As I was walking down the road to the hostel, I met myself coming the other way. My hair was the same as I’d worn ten years ago, the same shirt. I followed Myself into the supermarket and watched as I picked over the bottles of shampoo.
‘Buy that one,’ I said to Myself. ‘That’s what I always use.’
Gradually, I realised I was mistaken.
I’d never have worn black stockings like that.
If I scratch through the bushes enough, maybe I’ll find a trace of her. There has to be something… a ribbon… a bangle. I never looked enough enough enough before. That was the trouble. Everyone said to me, Stop it, you can’t keep searching, over and over! But I can. I search all through the dunes and the heath and our paddocks, parting the grasses and branches with my fingers, lantana scratching. Any moment expecting to find, expecting… that apprehension… that anticipation… Today, I will find…
The swamp laps my ankles, my knees. I can’t see deeper, the water’s muddy. It doesn’t help me. The rain drains the soil from the land, silting the creeks, rivers, lakes. I stand in the water, feeling with my toes like a Koori feeling for bulbs. You are waiting on the bank. Come out, you plead. Oh, please, come out of the water.
We are having a day at the beach. The car is packed with everything – a rug, umbrella, picnic lunch, thongs and towels, hats, Doll… Lucy won’t go anywhere without her doll. Funny old Doll, all raggy taggy with years of childish passion, four years old, just like Lucy.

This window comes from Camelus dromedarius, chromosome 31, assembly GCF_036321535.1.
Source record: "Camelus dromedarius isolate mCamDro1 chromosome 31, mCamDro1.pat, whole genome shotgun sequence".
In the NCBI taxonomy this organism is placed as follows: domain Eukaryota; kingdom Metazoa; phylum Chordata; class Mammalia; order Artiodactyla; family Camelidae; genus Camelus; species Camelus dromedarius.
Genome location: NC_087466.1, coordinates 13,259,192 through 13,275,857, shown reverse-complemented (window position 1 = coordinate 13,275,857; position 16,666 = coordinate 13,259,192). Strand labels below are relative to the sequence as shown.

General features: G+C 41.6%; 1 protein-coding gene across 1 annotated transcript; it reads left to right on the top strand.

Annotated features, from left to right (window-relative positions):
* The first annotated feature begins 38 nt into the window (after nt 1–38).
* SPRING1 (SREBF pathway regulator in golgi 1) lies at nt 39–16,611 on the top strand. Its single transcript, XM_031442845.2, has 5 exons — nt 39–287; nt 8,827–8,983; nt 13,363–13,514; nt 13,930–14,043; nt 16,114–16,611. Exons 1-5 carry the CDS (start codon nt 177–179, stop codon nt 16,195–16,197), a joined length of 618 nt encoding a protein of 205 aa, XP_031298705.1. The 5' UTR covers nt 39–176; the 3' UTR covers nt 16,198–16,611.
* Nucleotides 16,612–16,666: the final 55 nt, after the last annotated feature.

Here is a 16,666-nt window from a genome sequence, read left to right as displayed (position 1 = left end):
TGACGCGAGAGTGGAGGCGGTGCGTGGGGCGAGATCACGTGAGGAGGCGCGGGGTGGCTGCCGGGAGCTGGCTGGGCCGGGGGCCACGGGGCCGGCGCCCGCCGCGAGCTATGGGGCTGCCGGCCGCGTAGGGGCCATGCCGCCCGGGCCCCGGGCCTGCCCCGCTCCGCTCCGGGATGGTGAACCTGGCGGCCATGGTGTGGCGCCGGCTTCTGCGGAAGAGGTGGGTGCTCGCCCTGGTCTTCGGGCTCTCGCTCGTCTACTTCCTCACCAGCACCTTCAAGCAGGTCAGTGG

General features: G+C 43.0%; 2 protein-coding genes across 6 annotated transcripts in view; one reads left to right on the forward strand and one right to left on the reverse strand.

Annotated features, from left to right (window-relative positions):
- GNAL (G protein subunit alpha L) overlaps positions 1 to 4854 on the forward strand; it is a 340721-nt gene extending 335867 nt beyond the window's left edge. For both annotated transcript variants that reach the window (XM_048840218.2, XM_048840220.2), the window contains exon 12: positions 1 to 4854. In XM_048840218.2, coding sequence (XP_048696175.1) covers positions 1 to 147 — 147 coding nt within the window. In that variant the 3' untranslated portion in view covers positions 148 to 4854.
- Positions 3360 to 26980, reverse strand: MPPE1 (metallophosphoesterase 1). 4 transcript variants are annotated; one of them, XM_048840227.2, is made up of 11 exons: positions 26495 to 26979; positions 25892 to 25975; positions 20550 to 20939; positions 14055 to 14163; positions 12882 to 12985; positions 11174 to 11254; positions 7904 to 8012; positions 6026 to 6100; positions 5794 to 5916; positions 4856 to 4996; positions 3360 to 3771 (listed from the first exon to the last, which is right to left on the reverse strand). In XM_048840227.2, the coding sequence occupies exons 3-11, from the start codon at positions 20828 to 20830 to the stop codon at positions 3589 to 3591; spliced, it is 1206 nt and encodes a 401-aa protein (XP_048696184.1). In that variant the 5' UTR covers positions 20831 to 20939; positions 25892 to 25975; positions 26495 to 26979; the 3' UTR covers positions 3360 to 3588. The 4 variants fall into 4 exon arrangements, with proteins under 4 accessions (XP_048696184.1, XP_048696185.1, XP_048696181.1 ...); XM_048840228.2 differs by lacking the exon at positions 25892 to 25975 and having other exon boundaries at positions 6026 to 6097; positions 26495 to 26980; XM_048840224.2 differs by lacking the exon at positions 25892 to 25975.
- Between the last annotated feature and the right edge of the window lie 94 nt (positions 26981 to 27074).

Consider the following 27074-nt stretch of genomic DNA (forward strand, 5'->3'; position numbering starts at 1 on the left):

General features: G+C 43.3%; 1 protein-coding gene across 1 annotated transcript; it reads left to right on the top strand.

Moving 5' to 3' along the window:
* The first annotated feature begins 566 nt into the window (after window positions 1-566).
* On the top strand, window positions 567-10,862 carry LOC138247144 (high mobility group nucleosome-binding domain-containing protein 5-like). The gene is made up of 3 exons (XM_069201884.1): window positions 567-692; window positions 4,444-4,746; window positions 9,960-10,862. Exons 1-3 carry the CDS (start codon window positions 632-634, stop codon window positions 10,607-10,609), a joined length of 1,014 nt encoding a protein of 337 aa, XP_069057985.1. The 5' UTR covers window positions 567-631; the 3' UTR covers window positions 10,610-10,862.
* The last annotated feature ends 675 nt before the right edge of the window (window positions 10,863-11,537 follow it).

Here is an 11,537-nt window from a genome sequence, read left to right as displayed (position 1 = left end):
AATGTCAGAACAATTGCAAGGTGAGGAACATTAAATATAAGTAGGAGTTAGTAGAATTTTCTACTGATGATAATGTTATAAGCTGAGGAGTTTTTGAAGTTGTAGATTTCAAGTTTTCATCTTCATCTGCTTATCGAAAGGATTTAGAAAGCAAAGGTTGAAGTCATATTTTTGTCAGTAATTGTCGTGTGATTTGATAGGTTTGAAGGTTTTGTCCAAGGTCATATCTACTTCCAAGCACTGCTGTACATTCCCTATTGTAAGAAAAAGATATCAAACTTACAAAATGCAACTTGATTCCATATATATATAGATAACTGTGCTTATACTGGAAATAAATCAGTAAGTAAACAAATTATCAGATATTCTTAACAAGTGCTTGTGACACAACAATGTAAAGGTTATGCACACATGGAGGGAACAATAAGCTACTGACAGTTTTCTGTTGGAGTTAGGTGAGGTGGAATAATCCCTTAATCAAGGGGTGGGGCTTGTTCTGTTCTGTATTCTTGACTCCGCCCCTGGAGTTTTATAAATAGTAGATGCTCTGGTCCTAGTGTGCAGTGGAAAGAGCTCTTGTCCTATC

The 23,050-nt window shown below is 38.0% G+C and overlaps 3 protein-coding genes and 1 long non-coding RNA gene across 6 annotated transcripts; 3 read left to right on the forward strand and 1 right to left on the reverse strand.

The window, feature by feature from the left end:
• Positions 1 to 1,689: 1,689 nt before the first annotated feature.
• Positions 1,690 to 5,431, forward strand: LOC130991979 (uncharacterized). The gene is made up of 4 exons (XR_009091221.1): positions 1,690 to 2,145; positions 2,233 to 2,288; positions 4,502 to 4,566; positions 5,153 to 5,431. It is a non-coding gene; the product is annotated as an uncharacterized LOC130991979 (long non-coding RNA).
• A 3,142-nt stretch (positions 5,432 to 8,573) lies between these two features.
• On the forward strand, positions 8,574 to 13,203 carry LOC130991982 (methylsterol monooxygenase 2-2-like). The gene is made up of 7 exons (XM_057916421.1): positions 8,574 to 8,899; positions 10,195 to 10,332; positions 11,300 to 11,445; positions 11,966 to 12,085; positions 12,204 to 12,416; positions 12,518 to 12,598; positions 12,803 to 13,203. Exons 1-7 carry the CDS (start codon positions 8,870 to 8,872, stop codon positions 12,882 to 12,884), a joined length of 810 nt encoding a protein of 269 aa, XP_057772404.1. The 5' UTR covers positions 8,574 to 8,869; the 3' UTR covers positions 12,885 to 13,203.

Our farm is not far from the beach. The road wends through heath and swamp all fringed with melaleucas tilted by the wind, before finally coming to the lagoon, the high dunes, and that glorious stretch of coast. How lucky we are, to live so near the mountains and the sea!
Where’s Lucy? Where did she go? I thought she was with you! I thought she was with you! Quickly, Oh quickly. I snatch up Doll. She’s not far away, look! here’s her doll! She never goes anywhere without her doll! But she has, she’s gone, and all the people, all the searchers… How could she just vanish? No no no… I can’t leave, I
can’t go home. Not yet.
It’s late. The moon’s up. The searchers bring flashlights.
Your face looks old, as if the flesh is falling forward from the bones, all dropping with the grief of a thousand years. Five years. You are looking at me. I am standing on the path between the front gate and our veranda. I still search. I can’t help myself. I try to do it when you’re not around; it makes you so sad. You searched too, but not like me. You told me that we must accept… the Police, our relatives and friends, the Counsellors, they all said Accept. But I didn’t wouldn’t. I think, Maybe she… Or, I think, Perhaps someone…
My grandmother’s voice croons in my memory,
…I lost my dear little doll, dears,
As I played on the heath one day;
And I cried for her more than a week, dears,
But I never could find where she lay.
You are looking at me by the front gate where I stand, caught, with my fingers knotted together, grimy from scrabbling. I think, maybe she can find her way home somehow, like a cat that’s been lost… I want her arms around my neck.
‘You can’t keep doing this!’ you beg. ‘What about us? We’re alive! You have to live for us now. You can’t keep seeking forever…’
But I do.
I have it all worked out. We sat on our rug twenty paces from the waves. Behind us, the dunes are another ten paces away. Once through the dunes, it’s all she-oaks and vines and then the heath begins.